Susan Bishop Acupuncture

Member of the British Acupuncture Council

Picture of back of neck with acupuncture needles

The first treatment will take approximately 1½ hours, subsequent treatments take about 1 hour. During your first visit a detailed case history will be taken, this will cover in depth the reason for your visit, but also other aspects of your health such as, but not exclusively your sleeping patterns, diet, how you react to heat and cold, energy levels, and past medical history.

Once your case history has been taken Susan will ask to feel your pulse on both the left and right sides, noting the rate and rhythm and also the quality of the pulse. She will also ask to examine your tongue, which shows many aspects of your underlying health. These along with your case history, will be used to determine the best treatment for you.

Once treatment begins suitable acupuncture points will be selected with needles then inserted. The needles may be manipulated and taken out straight away, or retained for a length of time or a combination of both. The needles may be left in for 15 – 25 minutes, as appropriate for your treatment. Treatments often can induce experiences of well being and relaxation.

There are number of different techniques and treatments which may be incorporated in your treatment, such as moxibustion, cupping and massage if appropriate.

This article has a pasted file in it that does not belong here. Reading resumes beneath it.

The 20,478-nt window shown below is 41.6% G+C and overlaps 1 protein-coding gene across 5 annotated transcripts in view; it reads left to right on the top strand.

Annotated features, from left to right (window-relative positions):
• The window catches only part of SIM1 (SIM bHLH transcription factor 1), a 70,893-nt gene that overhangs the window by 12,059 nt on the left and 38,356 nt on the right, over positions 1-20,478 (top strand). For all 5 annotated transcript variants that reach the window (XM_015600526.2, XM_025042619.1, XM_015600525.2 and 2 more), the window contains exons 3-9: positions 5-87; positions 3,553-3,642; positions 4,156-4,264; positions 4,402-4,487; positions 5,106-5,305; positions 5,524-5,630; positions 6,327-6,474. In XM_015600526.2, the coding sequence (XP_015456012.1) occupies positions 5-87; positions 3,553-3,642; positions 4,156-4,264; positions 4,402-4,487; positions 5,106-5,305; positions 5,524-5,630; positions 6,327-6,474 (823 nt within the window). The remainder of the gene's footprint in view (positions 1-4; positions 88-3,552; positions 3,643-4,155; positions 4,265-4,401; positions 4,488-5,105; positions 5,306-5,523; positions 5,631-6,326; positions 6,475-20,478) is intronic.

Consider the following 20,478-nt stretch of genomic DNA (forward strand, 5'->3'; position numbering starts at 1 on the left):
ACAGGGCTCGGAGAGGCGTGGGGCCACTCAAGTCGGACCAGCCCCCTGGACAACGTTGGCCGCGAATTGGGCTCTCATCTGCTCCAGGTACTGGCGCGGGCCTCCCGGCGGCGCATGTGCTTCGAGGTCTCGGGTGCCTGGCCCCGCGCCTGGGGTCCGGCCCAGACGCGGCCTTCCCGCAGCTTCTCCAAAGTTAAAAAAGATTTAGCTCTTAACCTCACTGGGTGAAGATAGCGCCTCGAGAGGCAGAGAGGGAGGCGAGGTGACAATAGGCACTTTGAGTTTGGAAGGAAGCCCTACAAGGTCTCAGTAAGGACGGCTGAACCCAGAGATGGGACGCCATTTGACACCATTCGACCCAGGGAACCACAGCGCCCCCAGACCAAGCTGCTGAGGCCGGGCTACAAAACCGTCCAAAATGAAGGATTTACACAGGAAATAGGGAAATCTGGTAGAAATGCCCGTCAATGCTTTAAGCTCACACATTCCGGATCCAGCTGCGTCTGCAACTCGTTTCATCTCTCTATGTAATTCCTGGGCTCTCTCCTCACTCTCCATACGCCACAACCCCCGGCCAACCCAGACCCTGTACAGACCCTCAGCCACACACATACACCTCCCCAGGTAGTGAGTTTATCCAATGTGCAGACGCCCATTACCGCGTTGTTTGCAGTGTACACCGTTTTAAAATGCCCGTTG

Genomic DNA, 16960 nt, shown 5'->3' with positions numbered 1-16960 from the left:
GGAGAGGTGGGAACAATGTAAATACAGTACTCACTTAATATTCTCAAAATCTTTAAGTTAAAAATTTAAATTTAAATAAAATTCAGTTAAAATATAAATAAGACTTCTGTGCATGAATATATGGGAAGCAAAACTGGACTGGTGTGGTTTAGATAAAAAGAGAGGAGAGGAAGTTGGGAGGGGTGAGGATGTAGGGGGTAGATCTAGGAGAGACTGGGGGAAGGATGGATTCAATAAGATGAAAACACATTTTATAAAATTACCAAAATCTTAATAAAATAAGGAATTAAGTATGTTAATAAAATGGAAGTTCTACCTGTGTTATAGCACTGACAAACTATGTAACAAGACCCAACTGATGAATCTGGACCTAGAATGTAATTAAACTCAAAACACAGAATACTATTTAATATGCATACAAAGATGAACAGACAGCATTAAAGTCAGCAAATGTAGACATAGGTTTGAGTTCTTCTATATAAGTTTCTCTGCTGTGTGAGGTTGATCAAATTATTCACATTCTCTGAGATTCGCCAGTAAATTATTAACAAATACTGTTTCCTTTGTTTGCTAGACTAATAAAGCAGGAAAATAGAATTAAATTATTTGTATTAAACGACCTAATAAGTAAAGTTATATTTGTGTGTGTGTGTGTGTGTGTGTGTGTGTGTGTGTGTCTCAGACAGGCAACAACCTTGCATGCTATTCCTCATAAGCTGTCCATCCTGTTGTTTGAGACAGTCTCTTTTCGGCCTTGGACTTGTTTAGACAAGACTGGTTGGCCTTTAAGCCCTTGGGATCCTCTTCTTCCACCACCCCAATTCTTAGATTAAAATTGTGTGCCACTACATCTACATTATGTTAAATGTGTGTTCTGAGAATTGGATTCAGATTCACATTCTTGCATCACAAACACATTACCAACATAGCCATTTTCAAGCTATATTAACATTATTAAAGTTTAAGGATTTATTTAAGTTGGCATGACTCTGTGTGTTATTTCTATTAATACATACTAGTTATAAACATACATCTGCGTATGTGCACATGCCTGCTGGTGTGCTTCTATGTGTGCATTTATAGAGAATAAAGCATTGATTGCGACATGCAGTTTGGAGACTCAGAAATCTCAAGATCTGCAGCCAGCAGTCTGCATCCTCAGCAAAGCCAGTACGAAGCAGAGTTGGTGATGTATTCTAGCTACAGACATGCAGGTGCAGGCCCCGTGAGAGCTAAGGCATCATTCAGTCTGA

After treatment people may feel relaxed and calm or may feel tired. Some may feel invigorated while others may not notice major changes. However you feel after treatment, it is advisable to take note of how you feel and act accordingly. Do not over do things if you do feel energised. Improvement in symptoms may be immediate, but it is not unusual to notice changes a day or so after treatment. The length of time the improvement in symptoms lasts tends to increase with the more treatments you have.

Moxibustion

Moxibustion is the burning of moxa. This is the dried powdered leaf of the herb Artemisa vulgaris latiflora commonly known as mugwort. There a number of ways in which moxa is applied; it may be used in stick form to warm a large area of the body, in direct form where a small cone of the herb is placed on an acupuncture point and lit, being removed once a patient feels heat, or it is rolled in paper tube and placed on the end of the needle. Moxa is used in conditions where cold aggravates or heat improves the condition, such as stiff painful knees or when a person is constitutionally cold.

Cupping

Cupping is the use of glass cups in which a taper is placed in the cup for a moment to create a vacuum. The cup is then placed directly on the skin where the vacuum causes a sucking effect on the skin. The cups may be left static or gently moved. Cupping is used to move local stagnation in muscular or joint problems or in the relief of cold symptoms.

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